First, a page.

Books on economics for serious beginners

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28 Οκτ 2013 (πριν από 3 χρόνια και 9 μήνες)

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Books on
economics for serious beginners

Herbert Gintis

February 2013


People often ask me what to read to learn the type of basic economic theory that is taught in
university graduate and undergraduate courses. This is somewhat difficult because most writers
for the general public have some sort of political axe to grind and

present a one
-
sided version of
the theory, or a complete alternative to the theory. I have nothing against such writers, but I will
always suggest that readers also/instead of/before reading these political pleadings, find out what
the general “received w
isdom” is.

It may seem that there is no “received wisdom” that is shared by most economists, but this is not
the case. Except in the area of macroeconomic policy, there are few disagreements. In the
macroeconomic area, the standard models are pretty awful
, but economic policy types have
deeper problems: general models can show you the general direction of effects, but when there
are offsetting directions, only quantitative evidence can supply a credible answer. For instance,
increasing government expenditu
re to lower the unemployment rate

may be offset by the effects
of government debt on interest, inflation, and growth rates. Only careful attention to details can
determine the net effect of the policy, and even this is subject to significant error. However
, you
cannot even begin to assess economic policy seriously unless you know basic economic theory.

The books reviewed here are basic starting points for gaining a facility in economic theory.
Alternatively, you can simply buy one of the leading undergradua
te textbooks and plow through
it. The textbook will be more demanding, very fat, and quite expensive. Before doing this, I
advise that you tackle one or more of the above volumes. They are all quite good, and it wouldn’t
hurt to read them all. But, here ar
e my impressions.


Charles Wheelan, Naked Economics: Undressing the Dismal Science (W.W.
Norton, 2010)

Wheelan explains the benefits and limitations of markets, the benefits and limitations of
government interventions, the basics of finance (especially, ho
w to avoid the costly errors that
about 50% of investors are prone to make, such as believing they can pick winners), and the role
of international competition. There is nothing that Wheelan asserts that I think is not 100%
correct, including his expositio
n of development economics and globalization. Highly
recommended.


Sean Flynn, Economics For Dummies (Wiley, 2011)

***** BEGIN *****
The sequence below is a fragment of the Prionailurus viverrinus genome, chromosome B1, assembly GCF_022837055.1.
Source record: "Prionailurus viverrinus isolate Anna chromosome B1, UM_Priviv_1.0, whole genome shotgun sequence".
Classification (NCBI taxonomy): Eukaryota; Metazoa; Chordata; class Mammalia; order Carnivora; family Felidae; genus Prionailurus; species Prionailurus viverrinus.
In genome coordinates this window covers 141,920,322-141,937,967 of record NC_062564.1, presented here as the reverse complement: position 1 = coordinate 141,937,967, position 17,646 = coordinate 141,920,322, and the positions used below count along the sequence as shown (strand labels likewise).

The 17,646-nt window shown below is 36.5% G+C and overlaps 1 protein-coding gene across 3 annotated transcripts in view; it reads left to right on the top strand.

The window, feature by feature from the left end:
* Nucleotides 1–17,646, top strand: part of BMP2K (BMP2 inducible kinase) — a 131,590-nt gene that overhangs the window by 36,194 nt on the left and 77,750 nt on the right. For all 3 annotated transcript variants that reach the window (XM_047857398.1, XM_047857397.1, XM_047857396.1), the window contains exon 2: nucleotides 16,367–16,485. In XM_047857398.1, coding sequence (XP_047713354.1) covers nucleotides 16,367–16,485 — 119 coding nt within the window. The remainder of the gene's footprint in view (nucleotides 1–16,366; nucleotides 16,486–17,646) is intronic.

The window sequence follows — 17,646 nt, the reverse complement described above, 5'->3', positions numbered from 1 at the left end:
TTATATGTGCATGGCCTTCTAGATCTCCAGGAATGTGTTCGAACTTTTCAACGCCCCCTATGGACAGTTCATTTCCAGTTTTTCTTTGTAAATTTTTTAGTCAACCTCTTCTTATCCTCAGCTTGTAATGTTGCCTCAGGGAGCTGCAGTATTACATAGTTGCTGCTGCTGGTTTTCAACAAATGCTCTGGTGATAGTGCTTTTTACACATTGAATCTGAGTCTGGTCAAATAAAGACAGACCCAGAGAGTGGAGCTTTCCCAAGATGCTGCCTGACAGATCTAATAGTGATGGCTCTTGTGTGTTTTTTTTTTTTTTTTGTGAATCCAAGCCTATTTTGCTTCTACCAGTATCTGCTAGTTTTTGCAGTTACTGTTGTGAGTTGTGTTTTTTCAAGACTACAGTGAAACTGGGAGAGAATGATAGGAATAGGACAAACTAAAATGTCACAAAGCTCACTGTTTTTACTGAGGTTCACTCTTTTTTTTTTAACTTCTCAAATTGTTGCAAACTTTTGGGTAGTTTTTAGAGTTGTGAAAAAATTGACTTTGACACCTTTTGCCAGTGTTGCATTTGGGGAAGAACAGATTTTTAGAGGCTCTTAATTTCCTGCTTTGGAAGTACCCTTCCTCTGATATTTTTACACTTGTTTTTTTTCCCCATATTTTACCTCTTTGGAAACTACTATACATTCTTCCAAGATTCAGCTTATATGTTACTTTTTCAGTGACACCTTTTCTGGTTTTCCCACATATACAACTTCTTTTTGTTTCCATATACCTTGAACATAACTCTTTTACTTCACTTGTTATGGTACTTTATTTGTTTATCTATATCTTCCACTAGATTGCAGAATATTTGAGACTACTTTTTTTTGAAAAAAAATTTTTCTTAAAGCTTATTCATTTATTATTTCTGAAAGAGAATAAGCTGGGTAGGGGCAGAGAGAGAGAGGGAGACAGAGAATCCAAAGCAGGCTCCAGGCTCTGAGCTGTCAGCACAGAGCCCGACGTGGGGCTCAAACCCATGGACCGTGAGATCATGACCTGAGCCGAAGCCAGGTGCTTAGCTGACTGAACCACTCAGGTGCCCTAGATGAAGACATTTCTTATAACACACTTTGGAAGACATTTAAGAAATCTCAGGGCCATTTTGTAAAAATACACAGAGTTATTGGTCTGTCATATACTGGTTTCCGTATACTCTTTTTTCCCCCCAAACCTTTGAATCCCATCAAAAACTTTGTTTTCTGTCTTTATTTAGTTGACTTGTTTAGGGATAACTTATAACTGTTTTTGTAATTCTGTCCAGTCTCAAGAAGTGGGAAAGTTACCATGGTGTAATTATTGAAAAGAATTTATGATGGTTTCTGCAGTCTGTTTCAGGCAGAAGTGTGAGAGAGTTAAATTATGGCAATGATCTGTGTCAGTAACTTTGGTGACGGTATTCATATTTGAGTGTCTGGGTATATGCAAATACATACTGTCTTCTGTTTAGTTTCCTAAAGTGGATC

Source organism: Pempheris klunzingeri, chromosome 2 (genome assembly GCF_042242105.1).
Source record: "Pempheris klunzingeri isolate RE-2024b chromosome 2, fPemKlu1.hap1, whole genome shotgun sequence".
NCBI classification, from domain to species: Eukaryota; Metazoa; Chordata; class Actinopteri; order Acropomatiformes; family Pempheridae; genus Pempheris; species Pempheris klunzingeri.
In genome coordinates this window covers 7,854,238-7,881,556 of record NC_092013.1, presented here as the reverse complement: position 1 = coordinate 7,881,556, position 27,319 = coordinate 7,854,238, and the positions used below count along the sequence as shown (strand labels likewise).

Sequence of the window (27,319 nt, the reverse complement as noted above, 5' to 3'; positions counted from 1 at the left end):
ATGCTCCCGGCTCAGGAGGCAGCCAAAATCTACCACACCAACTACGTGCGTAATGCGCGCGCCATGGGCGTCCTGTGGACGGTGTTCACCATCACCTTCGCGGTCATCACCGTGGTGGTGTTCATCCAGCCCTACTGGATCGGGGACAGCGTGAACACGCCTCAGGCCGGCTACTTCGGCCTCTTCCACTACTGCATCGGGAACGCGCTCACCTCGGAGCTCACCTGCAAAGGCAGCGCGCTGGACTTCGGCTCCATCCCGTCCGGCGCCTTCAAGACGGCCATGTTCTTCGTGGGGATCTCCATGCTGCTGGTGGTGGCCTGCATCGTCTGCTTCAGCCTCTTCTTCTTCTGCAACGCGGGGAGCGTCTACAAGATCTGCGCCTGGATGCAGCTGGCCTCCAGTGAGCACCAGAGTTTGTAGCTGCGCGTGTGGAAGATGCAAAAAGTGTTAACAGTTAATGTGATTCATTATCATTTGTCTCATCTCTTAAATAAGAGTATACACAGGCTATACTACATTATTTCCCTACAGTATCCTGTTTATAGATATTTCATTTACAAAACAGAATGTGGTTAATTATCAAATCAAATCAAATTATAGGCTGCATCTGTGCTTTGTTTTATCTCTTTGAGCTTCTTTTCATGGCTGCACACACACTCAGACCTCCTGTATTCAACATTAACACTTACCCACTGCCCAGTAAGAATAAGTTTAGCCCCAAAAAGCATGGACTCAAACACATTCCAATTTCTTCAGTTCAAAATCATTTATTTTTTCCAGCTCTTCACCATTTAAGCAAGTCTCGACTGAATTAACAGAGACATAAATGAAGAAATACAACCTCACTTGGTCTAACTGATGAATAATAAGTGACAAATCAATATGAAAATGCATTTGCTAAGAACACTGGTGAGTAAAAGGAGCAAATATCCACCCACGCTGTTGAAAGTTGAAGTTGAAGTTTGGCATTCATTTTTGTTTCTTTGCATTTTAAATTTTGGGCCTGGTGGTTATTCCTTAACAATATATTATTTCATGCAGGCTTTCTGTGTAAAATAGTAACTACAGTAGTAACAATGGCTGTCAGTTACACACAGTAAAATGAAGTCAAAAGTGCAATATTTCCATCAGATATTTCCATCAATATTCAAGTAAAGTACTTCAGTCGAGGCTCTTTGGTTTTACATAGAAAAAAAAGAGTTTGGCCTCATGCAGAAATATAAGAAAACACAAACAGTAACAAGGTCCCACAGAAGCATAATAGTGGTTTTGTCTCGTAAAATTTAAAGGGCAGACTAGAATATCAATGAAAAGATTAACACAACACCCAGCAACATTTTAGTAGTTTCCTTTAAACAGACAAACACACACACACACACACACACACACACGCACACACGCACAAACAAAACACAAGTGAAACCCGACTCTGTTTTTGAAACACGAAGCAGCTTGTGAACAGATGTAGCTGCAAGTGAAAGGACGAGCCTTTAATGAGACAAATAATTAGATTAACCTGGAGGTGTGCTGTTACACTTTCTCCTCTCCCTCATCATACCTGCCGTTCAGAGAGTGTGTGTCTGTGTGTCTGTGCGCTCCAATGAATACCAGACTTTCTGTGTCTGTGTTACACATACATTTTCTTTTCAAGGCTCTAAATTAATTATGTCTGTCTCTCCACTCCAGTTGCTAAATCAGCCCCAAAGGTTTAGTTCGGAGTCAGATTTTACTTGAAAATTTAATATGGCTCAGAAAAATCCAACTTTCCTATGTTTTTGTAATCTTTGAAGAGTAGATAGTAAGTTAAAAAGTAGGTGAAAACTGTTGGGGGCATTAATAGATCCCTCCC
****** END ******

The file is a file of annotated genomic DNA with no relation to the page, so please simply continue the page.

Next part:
Economics for Dummies is the most sophisticated of the three books and covers extremely
important material left out of the others. This inclu
des an analysis of property right, market
externality, public goods, asymmetric information, and other absolutely fundamental aspects of
modern economic theory, which is really the theory of the interaction between markets and
macroeconomic regulation for
efficiency and stability. It rather weak on national income
accounting (none of the books is strong in this very difficult area), and it does no general
equilibrium analysis (e.g., the very instructive Edgeworth box is missing). Finally, the book
rather sl
ights
statistical information on the economy and give
s

little historical perspective.


Tom Gorman, The Complete Idiot’s Guide to Economics (Penguin, 2003)

The Complete Idiot’s Guide to Economics is a little out of date (2003), and is especially
concerned w
ith regulatory policy in dealing with volatile economies. It has lots of interesting
statistics, and gives a detailed explanation of the Federal Reserve and its operation. It is similarly
strong on analyzing international trade and exchange rates. Read thi
s after Economics for
Dummies.

Steve Slavin, Economics: A Self
-
Teaching Guide (Wiley, 1999)

Economics: A Self
-
Teaching Guide cannot deal with recent economic issues because it was
published in 1999, but it is well worth reading. It is especially strong on
economic history and it
presents in some detain the various schools of thought in macroeconomic theory
. It also does
considerable national income accounting, which I consider a prerequisite to understanding
current economic issues. Its microeconomics secti
ons are rather brief. It is certainly not a
substitute for Economics for Dummies.

If readers have comments and/or suggestions of these or other candidates for learning basic
economic th
eory, please pass them on to me at
hgintis@comcast.net
.